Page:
Cautiously, the Croats approached the village and were surprised to find it unoccupied. Quickly, the Frei Batallion Von Loudon moved forward to act as garrison, whilst the croats and jaeger re-deployed in preparation for the advance to thier next objective, the orchard near the Grauhaus.

Before this could take place, the Bosniaks needed to be driven back. The Austrian commander moved forward his Grenz and regular hussars and as he did so, the Prussian commander supported the Bosniaks with the Favrat Hussars. A swirling melee took place between the two bodies of skirmishing cavalry, resulting in a victory for the Austrians. The Prussians fell back, the Bosniaks behind the Waldberg and Favrat to the Grauhaus.

In the centre the Prussians were also in retreat. The Jaeger had been in the sunken road between Neider Nahmen and Bauernhof, with the village now in Austrian hands they were outflanked and they moved back towards the Waldberg. In Bauernhof, the colonel of the Le Noble Frei batallion was beginning to consider withdrawal as well. The approaching Croats had a light batallion gun (amusette) with them and two of his best company commanders had been unlucky enough to get in the way of a half pound ball. His men were too few in number to hold all the perimeter of the buildings and so it was inevitable that the Croats would find a way in. As the Croats began to work around the sides of Bauernhof, the Colonel ordered his men to fall back to the barn, nearer the supporting Frie Batallions of Kleist and Quintus Icillius.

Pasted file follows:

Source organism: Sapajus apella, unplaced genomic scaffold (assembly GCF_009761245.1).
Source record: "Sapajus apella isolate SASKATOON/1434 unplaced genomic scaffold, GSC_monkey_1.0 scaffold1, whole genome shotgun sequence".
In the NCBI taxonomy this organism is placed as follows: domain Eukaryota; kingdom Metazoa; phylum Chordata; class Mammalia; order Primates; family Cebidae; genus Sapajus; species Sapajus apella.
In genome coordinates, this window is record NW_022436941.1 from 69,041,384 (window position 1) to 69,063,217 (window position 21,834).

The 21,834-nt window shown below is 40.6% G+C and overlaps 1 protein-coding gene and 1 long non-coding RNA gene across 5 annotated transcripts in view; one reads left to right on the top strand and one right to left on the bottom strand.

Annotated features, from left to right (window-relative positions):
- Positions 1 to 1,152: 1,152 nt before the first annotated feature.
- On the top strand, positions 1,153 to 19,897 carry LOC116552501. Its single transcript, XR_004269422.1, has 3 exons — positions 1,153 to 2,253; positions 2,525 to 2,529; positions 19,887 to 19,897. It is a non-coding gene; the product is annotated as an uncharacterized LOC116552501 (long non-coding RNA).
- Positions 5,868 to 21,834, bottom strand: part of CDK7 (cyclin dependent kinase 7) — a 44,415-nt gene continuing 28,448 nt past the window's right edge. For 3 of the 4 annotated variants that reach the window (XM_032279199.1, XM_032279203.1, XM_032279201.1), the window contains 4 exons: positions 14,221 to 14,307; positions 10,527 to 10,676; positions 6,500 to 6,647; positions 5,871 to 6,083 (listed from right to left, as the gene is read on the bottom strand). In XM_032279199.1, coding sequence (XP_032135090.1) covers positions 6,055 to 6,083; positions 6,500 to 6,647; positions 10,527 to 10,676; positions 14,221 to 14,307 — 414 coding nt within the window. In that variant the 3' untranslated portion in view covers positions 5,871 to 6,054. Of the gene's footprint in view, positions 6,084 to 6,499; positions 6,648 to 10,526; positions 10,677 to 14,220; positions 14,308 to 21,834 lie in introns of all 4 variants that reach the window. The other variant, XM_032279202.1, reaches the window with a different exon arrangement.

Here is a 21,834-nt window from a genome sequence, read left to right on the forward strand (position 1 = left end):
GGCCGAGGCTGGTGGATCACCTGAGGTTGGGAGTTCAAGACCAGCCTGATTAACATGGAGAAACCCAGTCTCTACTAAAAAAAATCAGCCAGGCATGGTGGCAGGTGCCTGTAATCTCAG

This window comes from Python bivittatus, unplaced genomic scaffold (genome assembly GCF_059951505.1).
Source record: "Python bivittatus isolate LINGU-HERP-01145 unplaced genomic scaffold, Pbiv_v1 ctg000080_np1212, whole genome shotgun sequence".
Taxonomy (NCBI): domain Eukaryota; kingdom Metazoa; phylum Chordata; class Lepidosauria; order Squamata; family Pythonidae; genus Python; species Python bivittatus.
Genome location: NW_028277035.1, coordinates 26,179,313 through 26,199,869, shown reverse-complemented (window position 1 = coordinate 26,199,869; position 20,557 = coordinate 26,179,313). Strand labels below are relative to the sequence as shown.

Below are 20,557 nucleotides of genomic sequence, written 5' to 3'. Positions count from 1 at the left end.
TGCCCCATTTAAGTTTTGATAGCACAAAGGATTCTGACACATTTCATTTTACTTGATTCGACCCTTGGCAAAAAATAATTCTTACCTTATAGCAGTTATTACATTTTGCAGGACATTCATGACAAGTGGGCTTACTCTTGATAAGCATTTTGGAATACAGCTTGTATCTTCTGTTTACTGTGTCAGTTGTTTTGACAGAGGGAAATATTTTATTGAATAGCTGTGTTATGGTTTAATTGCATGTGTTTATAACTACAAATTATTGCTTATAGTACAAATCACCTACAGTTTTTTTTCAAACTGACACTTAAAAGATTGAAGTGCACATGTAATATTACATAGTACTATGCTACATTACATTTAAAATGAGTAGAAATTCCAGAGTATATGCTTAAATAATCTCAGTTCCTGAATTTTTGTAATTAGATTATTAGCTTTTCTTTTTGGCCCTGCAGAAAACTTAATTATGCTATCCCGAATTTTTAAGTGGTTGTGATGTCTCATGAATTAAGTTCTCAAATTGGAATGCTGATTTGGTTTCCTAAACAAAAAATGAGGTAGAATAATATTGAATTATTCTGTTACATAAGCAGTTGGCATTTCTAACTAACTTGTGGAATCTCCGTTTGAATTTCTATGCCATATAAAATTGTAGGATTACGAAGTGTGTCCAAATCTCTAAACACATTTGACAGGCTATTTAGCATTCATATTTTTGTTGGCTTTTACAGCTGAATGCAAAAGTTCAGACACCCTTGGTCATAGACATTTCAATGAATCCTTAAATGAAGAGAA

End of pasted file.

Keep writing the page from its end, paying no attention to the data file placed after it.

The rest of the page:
The Austrian commander was pleased with his progress so far, the first enemy line of defence had been cleared with little loss. His orders from Von Daun stressed the need for speed of advance even if it incurred casualties, so he therefore ordered an advance to the line of the orchard, Waldberg and Langenberg.

Colonel Tokacz pushed forward on the right. He saw the Frei batallion Quintus Icillius on the Langenberg with Kleist in support, covering the road. Gathering his force together he was confident that they could scatter this rabble and open the road to Berlin. As his men moved to the gallop a ragged volley caused few, if any casualties and the hussars' confidence grew.

However, the Prussians were made of sterner stuff. They lacked practice in shooting, but they had been drilled mercilessly on the parade ground and to the surprise of Tokacz and his hussars they met an unflinching barrier of bayonets. Abandoning their attack, the cavalry fell back accompanied by the jeers of their opponents.